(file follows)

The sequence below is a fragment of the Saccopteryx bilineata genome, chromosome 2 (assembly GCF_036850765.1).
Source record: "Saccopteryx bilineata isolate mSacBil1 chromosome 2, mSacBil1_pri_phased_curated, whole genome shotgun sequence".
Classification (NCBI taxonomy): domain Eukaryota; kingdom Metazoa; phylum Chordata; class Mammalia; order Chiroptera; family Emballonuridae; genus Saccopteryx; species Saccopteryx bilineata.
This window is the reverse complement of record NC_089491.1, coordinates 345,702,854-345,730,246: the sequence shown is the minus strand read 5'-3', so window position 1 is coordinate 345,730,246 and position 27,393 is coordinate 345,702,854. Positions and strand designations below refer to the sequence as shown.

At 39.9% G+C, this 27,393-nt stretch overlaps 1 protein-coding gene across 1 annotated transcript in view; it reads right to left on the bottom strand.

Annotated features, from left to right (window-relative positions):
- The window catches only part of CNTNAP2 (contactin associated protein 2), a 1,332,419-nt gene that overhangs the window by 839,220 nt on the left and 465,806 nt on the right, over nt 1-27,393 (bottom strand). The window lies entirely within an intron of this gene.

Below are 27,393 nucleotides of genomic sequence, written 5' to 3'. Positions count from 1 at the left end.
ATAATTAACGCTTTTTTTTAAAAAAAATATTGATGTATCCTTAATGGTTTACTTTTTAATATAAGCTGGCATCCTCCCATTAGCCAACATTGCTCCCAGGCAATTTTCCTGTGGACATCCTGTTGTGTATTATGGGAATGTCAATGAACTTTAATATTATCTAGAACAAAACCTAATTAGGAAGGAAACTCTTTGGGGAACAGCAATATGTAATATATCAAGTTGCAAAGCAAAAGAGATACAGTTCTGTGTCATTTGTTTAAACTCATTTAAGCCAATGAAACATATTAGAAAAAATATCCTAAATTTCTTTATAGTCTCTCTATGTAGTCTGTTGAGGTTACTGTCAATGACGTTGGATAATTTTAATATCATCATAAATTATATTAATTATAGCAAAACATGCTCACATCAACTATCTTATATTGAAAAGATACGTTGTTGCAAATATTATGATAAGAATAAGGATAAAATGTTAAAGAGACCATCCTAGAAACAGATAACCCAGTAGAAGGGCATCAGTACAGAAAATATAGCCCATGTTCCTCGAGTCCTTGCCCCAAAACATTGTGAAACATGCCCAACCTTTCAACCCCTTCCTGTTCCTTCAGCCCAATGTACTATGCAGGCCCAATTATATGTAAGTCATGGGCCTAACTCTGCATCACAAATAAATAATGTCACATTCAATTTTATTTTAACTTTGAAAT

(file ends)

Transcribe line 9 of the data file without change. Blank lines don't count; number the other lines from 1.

ATAATTAACGCTTTTTTTTAAAAAAAATATTGATGTATCCTTAATGGTTTACTTTTTAATATAAGCTGGCATCCTCCCATTAGCCAACATTGCTCCCAGGCAATTTTCCTGTGGACATCCTGTTGTGTATTATGGGAATGTCAATGAACTTTAATATTATCTAGAACAAAACCTAATTAGGAAGGAAACTCTTTGGGGAACAGCAATATGTAATATATCAAGTTGCAAAGCAAAAGAGATACAGTTCTGTGTCATTTGTTTAAACTCATTTAAGCCAATGAAACATATTAGAAAAAATATCCTAAATTTCTTTATAGTCTCTCTATGTAGTCTGTTGAGGTTACTGTCAATGACGTTGGATAATTTTAATATCATCATAAATTATATTAATTATAGCAAAACATGCTCACATCAACTATCTTATATTGAAAAGATACGTTGTTGCAAATATTATGATAAGAATAAGGATAAAATGTTAAAGAGACCATCCTAGAAACAGATAACCCAGTAGAAGGGCATCAGTACAGAAAATATAGCCCATGTTCCTCGAGTCCTTGCCCCAAAACATTGTGAAACATGCCCAACCTTTCAACCCCTTCCTGTTCCTTCAGCCCAATGTACTATGCAGGCCCAATTATATGTAAGTCATGGGCCTAACTCTGCATCACAAATAAATAATGTCACATTCAATTTTATTTTAACTTTGAAAT